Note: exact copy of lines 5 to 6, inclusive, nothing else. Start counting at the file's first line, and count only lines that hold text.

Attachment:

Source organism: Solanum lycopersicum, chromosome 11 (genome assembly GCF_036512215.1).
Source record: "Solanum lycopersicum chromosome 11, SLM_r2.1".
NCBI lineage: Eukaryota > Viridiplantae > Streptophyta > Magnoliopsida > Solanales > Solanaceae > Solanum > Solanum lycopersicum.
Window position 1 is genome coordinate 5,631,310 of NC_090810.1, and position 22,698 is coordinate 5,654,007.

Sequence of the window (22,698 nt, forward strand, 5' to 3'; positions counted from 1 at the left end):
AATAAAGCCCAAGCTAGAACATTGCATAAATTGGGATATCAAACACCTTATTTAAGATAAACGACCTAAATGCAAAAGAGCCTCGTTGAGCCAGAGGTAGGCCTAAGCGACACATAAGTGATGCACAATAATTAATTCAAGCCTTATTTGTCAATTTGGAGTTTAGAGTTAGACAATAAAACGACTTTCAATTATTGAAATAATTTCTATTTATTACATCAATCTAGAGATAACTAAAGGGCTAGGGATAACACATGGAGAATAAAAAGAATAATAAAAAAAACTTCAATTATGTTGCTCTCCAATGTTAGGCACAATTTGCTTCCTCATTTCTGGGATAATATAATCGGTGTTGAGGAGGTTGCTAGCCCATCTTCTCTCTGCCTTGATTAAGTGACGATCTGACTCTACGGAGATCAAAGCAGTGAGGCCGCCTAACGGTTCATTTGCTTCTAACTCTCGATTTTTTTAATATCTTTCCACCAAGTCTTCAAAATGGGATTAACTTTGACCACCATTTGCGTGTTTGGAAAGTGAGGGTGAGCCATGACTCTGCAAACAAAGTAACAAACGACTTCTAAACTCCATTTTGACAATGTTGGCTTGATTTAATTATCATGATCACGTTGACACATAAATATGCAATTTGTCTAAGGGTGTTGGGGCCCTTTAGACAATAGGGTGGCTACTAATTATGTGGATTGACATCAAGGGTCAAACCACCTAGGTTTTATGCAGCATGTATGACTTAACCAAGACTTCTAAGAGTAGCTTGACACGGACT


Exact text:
Sequence of the window (22,698 nt, forward strand, 5' to 3'; positions counted from 1 at the left end):
AATAAAGCCCAAGCTAGAACATTGCATAAATTGGGATATCAAACACCTTATTTAAGATAAACGACCTAAATGCAAAAGAGCCTCGTTGAGCCAGAGGTAGGCCTAAGCGACACATAAGTGATGCACAATAATTAATTCAAGCCTTATTTGTCAATTTGGAGTTTAGAGTTAGACAATAAAACGACTTTCAATTATTGAAATAATTTCTATTTATTACATCAATCTAGAGATAACTAAAGGGCTAGGGATAACACATGGAGAATAAAAAGAATAATAAAAAAAACTTCAATTATGTTGCTCTCCAATGTTAGGCACAATTTGCTTCCTCATTTCTGGGATAATATAATCGGTGTTGAGGAGGTTGCTAGCCCATCTTCTCTCTGCCTTGATTAAGTGACGATCTGACTCTACGGAGATCAAAGCAGTGAGGCCGCCTAACGGTTCATTTGCTTCTAACTCTCGATTTTTTTAATATCTTTCCACCAAGTCTTCAAAATGGGATTAACTTTGACCACCATTTGCGTGTTTGGAAAGTGAGGGTGAGCCATGACTCTGCAAACAAAGTAACAAACGACTTCTAAACTCCATTTTGACAATGTTGGCTTGATTTAATTATCATGATCACGTTGACACATAAATATGCAATTTGTCTAAGGGTGTTGGGGCCCTTTAGACAATAGGGTGGCTACTAATTATGTGGATTGACATCAAGGGTCAAACCACCTAGGTTTTATGCAGCATGTATGACTTAACCAAGACTTCTAAGAGTAGCTTGACACGGACT